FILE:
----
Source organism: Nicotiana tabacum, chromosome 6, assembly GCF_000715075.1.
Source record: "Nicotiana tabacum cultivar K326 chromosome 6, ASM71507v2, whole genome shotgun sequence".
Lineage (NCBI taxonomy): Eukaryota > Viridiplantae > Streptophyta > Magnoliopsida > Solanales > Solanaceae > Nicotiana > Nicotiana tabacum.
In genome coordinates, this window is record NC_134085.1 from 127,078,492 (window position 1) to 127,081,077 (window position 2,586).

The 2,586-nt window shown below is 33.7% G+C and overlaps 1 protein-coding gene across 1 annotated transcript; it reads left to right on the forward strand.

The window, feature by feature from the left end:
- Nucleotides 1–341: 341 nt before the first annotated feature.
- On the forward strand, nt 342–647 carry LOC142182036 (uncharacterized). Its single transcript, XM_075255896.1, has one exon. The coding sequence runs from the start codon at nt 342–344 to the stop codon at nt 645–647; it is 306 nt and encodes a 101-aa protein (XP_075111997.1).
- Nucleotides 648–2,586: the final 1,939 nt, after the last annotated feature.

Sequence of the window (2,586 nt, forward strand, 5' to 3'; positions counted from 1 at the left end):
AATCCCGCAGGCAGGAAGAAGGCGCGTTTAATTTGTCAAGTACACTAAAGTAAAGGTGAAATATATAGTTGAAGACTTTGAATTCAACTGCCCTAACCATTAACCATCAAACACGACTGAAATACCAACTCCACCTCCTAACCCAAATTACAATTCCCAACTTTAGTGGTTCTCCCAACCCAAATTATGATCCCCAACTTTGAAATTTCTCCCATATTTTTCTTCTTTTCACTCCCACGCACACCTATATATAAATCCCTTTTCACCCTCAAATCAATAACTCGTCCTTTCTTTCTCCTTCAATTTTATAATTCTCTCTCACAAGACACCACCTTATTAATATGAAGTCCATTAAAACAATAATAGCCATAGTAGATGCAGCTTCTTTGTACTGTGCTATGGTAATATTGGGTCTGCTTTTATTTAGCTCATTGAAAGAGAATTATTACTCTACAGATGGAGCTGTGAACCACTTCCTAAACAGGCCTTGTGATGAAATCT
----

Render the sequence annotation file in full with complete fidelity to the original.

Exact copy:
Source organism: Nicotiana tabacum, chromosome 6, assembly GCF_000715075.1.
Source record: "Nicotiana tabacum cultivar K326 chromosome 6, ASM71507v2, whole genome shotgun sequence".
Lineage (NCBI taxonomy): Eukaryota > Viridiplantae > Streptophyta > Magnoliopsida > Solanales > Solanaceae > Nicotiana > Nicotiana tabacum.
In genome coordinates, this window is record NC_134085.1 from 127,078,492 (window position 1) to 127,081,077 (window position 2,586).

The 2,586-nt window shown below is 33.7% G+C and overlaps 1 protein-coding gene across 1 annotated transcript; it reads left to right on the forward strand.

The window, feature by feature from the left end:
- Nucleotides 1–341: 341 nt before the first annotated feature.
- On the forward strand, nt 342–647 carry LOC142182036 (uncharacterized). Its single transcript, XM_075255896.1, has one exon. The coding sequence runs from the start codon at nt 342–344 to the stop codon at nt 645–647; it is 306 nt and encodes a 101-aa protein (XP_075111997.1).
- Nucleotides 648–2,586: the final 1,939 nt, after the last annotated feature.

Sequence of the window (2,586 nt, forward strand, 5' to 3'; positions counted from 1 at the left end):
AATCCCGCAGGCAGGAAGAAGGCGCGTTTAATTTGTCAAGTACACTAAAGTAAAGGTGAAATATATAGTTGAAGACTTTGAATTCAACTGCCCTAACCATTAACCATCAAACACGACTGAAATACCAACTCCACCTCCTAACCCAAATTACAATTCCCAACTTTAGTGGTTCTCCCAACCCAAATTATGATCCCCAACTTTGAAATTTCTCCCATATTTTTCTTCTTTTCACTCCCACGCACACCTATATATAAATCCCTTTTCACCCTCAAATCAATAACTCGTCCTTTCTTTCTCCTTCAATTTTATAATTCTCTCTCACAAGACACCACCTTATTAATATGAAGTCCATTAAAACAATAATAGCCATAGTAGATGCAGCTTCTTTGTACTGTGCTATGGTAATATTGGGTCTGCTTTTATTTAGCTCATTGAAAGAGAATTATTACTCTACAGATGGAGCTGTGAACCACTTCCTAAACAGGCCTTGTGATGAAATCT